The Mitsubishi Outlander PHEV is one of the cheapest SUVs of any size to run. Its official combined fuel consumption of 139mpg and CO2 emissions of 40g/km are only really beaten by fully electric vehicles and other plug-in hybrids.

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However, you need to take these figures with a pinch of salt. Run the PHEV on petrol power only and never charge it up and you’ll struggle to often beat 30mpg, which puts it at the same level as the Outlander petrol, which has an official economy figure of 32.5mpg. The combined MPG figure is based on someone who has regular access to a charge point and whose commute allows extensive use of pure electric power.


Our experts calculate the Outlander PHEV will hold on to around 29 to 35 percent of its value after 36 months and 36,000 miles.  

Facelift helps the Outlander stand out on the road; overall it’s a good looking car, if not a head-turner

The Mitsubishi Outlander has a smoother look than its predecessor, despite both using the same Lancer-based underpinnings. It’s been given a more curvaceous design in tune with the manufacturer’s latest ‘Dynamic Shield’ design language, with LED headlamps and a large ‘staging’ – as Mitsubishi calls it – of the three-diamond logo.

There’s simple chrome detailing on the grille, window line and across the rear, where there’s a neat light cluster that stretches across the tailgate. It’s not as aggressive-looking as some 4x4s, and all versions, with the exception of the Verve trim, ride on 18-inch alloys. It’s more aerodynamic, too, with underbody panels helping to aid efficiency.

On the inside, it’s well screwed together but rather plain. Compared to the modern, minimalist designs of rival’s interiors, the square dash and aftermarket-looking touchscreen of the Outlander isn’t all that desirable. Still, there’s no arguing with the quality and kit on offer.

Sat-nav, stereo and infotainment

Base Outlanders include a DAB six-speaker radio, Bluetooth and dual-zone climate control. Top models feature diamond-quilted leather seats, a heated steering wheel, touchscreen sat-nav, a 360-degree parking camera and additional USB ports in the rear cabin.. Unfortunately, the infotainment system is quite dated, with tacky graphics, fiddly menus and poor resolution. Rivals offer much better systems for similar money.

Standard Outlander is roomy and a seven-seater, giving it an advantage over the five-seat PHEV

The Mitsubishi Outlander is bigger than the previous model, with 913 litres of storage space available if you fold the third row of seats. There’s a significant 1,608 litres of load room with all five rear seats stowed flat. In petrol guise, it comes with seven seats as standard, a feature that’s usually a cost option in rivals, if it’s offered at all. 

The rearmost seats are a little tricky to access, but the second and third rows fold easily with a one-touch mechanism. The third row is only really suitable for children, but it’s wider than before and, instead of the old car’s bench, it’s now a 50:50 split fold with individually adjustable backrests.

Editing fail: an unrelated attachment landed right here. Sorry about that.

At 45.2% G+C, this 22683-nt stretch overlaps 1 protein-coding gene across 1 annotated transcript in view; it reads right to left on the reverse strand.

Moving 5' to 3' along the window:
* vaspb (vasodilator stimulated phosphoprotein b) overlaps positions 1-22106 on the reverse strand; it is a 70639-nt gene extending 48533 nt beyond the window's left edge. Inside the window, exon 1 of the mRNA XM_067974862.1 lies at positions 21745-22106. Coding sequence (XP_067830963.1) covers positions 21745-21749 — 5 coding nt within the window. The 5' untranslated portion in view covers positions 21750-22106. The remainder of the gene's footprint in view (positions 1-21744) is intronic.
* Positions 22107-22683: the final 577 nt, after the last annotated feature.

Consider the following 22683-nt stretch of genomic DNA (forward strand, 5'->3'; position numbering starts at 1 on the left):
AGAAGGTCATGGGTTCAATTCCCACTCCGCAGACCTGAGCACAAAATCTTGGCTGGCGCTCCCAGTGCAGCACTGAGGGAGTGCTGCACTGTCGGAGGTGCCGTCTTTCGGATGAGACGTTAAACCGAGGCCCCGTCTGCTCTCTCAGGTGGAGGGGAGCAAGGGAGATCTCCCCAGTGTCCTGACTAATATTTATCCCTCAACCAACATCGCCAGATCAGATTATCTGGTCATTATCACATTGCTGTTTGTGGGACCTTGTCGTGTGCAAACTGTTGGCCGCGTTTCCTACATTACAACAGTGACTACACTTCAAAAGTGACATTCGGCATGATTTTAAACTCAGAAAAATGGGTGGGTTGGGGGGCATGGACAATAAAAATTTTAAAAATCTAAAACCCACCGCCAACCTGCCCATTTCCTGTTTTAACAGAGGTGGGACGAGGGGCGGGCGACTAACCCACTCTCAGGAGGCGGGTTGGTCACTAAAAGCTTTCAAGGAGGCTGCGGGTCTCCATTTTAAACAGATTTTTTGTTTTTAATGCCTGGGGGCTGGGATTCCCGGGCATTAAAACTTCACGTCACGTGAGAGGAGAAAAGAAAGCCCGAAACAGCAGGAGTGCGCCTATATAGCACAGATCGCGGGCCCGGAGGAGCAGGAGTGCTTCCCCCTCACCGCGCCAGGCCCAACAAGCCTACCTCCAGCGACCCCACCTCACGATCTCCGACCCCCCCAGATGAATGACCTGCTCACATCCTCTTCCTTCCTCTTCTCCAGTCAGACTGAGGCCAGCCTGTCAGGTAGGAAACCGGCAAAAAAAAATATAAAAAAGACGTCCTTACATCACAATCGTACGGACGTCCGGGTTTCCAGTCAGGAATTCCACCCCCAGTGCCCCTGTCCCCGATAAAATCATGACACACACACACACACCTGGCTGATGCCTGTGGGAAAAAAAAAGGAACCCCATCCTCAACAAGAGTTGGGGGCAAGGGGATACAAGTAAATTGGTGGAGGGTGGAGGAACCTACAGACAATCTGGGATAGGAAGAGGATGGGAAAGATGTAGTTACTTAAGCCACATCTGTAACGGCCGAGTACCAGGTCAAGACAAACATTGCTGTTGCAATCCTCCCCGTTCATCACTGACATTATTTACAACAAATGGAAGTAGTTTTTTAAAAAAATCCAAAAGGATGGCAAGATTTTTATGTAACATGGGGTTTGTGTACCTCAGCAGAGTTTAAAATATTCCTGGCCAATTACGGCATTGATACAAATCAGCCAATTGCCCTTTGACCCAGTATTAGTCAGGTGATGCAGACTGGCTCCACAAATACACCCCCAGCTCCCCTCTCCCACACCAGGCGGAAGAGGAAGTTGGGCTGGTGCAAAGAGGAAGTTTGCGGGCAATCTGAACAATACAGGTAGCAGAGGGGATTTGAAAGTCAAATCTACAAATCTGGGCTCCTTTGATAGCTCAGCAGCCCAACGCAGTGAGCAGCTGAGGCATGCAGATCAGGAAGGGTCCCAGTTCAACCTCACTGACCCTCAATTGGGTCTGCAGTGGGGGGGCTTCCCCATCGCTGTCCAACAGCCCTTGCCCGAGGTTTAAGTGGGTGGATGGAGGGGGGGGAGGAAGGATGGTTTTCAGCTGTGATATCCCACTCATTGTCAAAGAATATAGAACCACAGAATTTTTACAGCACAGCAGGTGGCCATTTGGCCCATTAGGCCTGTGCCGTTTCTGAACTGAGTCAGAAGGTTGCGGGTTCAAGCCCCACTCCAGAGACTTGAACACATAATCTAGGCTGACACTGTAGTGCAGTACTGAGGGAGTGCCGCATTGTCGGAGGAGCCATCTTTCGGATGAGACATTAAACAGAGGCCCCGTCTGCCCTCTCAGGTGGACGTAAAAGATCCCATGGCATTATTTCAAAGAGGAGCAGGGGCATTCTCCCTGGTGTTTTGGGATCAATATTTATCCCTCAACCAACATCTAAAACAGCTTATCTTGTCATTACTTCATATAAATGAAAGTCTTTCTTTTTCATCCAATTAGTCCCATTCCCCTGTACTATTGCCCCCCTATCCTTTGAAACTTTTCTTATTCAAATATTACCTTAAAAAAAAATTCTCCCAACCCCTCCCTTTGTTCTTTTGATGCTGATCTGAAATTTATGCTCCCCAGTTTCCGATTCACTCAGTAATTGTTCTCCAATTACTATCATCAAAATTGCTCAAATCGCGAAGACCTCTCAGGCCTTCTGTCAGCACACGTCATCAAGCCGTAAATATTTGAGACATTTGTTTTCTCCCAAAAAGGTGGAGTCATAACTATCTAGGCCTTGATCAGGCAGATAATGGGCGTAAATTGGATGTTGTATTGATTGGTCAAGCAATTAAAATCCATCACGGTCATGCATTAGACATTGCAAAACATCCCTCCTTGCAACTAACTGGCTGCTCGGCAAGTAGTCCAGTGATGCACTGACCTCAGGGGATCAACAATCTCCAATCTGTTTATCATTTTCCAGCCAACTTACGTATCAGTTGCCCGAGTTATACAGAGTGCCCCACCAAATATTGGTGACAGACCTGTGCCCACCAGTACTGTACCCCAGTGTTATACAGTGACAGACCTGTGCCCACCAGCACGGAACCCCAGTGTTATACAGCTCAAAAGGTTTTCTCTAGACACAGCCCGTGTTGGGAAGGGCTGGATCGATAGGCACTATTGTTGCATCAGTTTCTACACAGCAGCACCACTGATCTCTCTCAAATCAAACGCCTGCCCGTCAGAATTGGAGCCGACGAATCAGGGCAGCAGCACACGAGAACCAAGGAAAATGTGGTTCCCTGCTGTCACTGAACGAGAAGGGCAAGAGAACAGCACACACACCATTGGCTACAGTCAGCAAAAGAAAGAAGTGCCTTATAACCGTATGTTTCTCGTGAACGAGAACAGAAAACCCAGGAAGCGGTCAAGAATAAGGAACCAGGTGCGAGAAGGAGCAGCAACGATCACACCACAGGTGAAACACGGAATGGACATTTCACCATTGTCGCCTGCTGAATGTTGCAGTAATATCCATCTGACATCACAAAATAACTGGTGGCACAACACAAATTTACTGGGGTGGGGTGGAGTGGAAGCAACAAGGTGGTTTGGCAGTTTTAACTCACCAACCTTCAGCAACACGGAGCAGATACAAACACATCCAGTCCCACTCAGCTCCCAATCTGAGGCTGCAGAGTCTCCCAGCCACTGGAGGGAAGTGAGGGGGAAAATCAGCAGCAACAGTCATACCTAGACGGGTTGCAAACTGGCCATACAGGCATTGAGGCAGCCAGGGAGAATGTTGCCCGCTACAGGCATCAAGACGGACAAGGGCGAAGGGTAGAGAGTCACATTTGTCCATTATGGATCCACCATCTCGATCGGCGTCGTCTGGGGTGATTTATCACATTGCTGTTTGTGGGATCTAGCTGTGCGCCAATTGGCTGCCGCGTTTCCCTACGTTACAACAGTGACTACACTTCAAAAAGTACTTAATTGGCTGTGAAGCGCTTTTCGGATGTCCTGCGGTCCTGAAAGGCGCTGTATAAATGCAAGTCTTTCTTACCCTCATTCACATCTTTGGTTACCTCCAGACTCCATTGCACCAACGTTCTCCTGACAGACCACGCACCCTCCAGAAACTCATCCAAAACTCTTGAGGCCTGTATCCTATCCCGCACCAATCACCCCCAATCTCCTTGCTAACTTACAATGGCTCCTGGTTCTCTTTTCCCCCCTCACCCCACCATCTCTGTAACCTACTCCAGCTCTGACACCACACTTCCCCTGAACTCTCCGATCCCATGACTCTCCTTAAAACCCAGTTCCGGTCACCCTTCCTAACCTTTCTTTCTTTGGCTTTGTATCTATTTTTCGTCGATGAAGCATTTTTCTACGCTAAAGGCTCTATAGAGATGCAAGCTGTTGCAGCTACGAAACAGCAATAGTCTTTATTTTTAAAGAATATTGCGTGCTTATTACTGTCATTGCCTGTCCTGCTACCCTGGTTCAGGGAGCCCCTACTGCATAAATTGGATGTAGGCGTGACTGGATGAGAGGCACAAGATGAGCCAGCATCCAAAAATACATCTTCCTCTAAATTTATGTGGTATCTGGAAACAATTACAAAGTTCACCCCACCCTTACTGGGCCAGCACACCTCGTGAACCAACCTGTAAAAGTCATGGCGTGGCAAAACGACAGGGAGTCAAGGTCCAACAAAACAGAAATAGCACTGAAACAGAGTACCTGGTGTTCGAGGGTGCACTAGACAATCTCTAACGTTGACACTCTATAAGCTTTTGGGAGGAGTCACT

The boot also has additional stowage beneath the floor, and there’s a powered tailgate on top-spec models. There’s plenty of room up front, too. The plug-in version doesn’t need any additional charging equipment and can be charged through a conventional power socket.

The Outlander PHEV has a big battery pack to store in its boot so practicality suffers a little. Overall luggage space drops to 463 litres and there’s no seven-seat option either.


The Mitsubishi Outlander is not class leading when it comes to towing capacity, but that being said, drivers looking to hitch up a trailer should still find the Outlander capable of most moderate tasks. The petrol is able to pull 1,600kg, while the PHEV is slightly lower at 1,500kg.

Mitsubishi is well known for building reliable cars and the Outlander is no exception

The Outlander continues to uphold Mitsubishi’s reputation for reliability. However, the brand finished 21st in our 2019 Driver Power customer satisfaction survey, with strong scores for practicality and running costs, but let down by exterior design, a poor quality feel to interiors and sub-standard infotainment systems. 

The use of high-tensile steel has made the body stiffer and there’s also plenty of standard safety equipment including seven airbags, ABS, traction control as well as the security of four-wheel drive. All this helped the Outlander achieve a full five-stars when it was tested by Euro NCAP in its stringent crash tests in 2012. The heavier PHEV version was also separately tested in 2013 and achieved full marks.

There’s also hi-tech kit available on top-spec cars, such as adaptive cruise control, lane departure warning and a forward collision mitigation system. However, the variety of beeps and bells that sound every time this kit is activated, or when you do anything, can become highly irritating – that’s common with many cars of this type.